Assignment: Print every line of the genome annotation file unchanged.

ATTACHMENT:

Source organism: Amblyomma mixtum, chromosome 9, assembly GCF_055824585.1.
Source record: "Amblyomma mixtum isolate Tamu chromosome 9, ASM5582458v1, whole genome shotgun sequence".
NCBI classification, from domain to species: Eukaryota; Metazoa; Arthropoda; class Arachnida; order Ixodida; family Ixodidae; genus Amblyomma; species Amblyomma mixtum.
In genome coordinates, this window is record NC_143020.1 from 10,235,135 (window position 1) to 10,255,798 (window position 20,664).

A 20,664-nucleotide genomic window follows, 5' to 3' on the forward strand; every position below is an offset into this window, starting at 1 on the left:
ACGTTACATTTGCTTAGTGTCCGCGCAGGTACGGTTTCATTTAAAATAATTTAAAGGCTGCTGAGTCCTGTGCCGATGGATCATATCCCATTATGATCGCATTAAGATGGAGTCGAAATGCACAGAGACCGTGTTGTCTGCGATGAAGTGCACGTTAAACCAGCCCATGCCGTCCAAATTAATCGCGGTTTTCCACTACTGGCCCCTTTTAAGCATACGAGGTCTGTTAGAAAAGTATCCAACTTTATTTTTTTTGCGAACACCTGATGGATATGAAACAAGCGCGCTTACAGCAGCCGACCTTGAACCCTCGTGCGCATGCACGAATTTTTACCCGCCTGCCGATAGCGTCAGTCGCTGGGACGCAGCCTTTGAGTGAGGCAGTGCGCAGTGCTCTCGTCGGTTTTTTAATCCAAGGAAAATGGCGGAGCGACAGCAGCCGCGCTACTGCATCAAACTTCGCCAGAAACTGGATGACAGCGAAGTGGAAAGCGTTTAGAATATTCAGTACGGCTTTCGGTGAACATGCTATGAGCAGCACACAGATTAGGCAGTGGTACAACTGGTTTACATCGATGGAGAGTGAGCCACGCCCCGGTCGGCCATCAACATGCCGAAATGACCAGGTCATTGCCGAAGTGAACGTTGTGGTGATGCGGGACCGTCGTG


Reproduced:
Source organism: Amblyomma mixtum, chromosome 9, assembly GCF_055824585.1.
Source record: "Amblyomma mixtum isolate Tamu chromosome 9, ASM5582458v1, whole genome shotgun sequence".
NCBI classification, from domain to species: Eukaryota; Metazoa; Arthropoda; class Arachnida; order Ixodida; family Ixodidae; genus Amblyomma; species Amblyomma mixtum.
In genome coordinates, this window is record NC_143020.1 from 10,235,135 (window position 1) to 10,255,798 (window position 20,664).

A 20,664-nucleotide genomic window follows, 5' to 3' on the forward strand; every position below is an offset into this window, starting at 1 on the left:
ACGTTACATTTGCTTAGTGTCCGCGCAGGTACGGTTTCATTTAAAATAATTTAAAGGCTGCTGAGTCCTGTGCCGATGGATCATATCCCATTATGATCGCATTAAGATGGAGTCGAAATGCACAGAGACCGTGTTGTCTGCGATGAAGTGCACGTTAAACCAGCCCATGCCGTCCAAATTAATCGCGGTTTTCCACTACTGGCCCCTTTTAAGCATACGAGGTCTGTTAGAAAAGTATCCAACTTTATTTTTTTTGCGAACACCTGATGGATATGAAACAAGCGCGCTTACAGCAGCCGACCTTGAACCCTCGTGCGCATGCACGAATTTTTACCCGCCTGCCGATAGCGTCAGTCGCTGGGACGCAGCCTTTGAGTGAGGCAGTGCGCAGTGCTCTCGTCGGTTTTTTAATCCAAGGAAAATGGCGGAGCGACAGCAGCCGCGCTACTGCATCAAACTTCGCCAGAAACTGGATGACAGCGAAGTGGAAAGCGTTTAGAATATTCAGTACGGCTTTCGGTGAACATGCTATGAGCAGCACACAGATTAGGCAGTGGTACAACTGGTTTACATCGATGGAGAGTGAGCCACGCCCCGGTCGGCCATCAACATGCCGAAATGACCAGGTCATTGCCGAAGTGAACGTTGTGGTGATGCGGGACCGTCGTG